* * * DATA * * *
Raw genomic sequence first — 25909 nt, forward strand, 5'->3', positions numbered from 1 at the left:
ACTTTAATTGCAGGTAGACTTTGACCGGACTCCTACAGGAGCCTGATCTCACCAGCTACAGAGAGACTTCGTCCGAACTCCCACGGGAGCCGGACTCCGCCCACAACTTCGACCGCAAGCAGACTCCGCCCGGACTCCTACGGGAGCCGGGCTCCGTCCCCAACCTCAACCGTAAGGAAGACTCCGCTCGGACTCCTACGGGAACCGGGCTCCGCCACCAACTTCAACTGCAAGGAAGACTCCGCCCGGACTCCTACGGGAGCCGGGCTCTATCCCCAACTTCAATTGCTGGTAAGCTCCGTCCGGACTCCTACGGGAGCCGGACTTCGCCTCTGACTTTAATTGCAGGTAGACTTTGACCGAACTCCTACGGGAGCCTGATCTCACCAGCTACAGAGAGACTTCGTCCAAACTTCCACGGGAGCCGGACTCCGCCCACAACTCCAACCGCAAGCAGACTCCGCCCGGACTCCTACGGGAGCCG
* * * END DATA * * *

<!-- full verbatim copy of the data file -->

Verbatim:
Raw genomic sequence first — 25909 nt, forward strand, 5'->3', positions numbered from 1 at the left:
ACTTTAATTGCAGGTAGACTTTGACCGGACTCCTACAGGAGCCTGATCTCACCAGCTACAGAGAGACTTCGTCCGAACTCCCACGGGAGCCGGACTCCGCCCACAACTTCGACCGCAAGCAGACTCCGCCCGGACTCCTACGGGAGCCGGGCTCCGTCCCCAACCTCAACCGTAAGGAAGACTCCGCTCGGACTCCTACGGGAACCGGGCTCCGCCACCAACTTCAACTGCAAGGAAGACTCCGCCCGGACTCCTACGGGAGCCGGGCTCTATCCCCAACTTCAATTGCTGGTAAGCTCCGTCCGGACTCCTACGGGAGCCGGACTTCGCCTCTGACTTTAATTGCAGGTAGACTTTGACCGAACTCCTACGGGAGCCTGATCTCACCAGCTACAGAGAGACTTCGTCCAAACTTCCACGGGAGCCGGACTCCGCCCACAACTCCAACCGCAAGCAGACTCCGCCCGGACTCCTACGGGAGCCG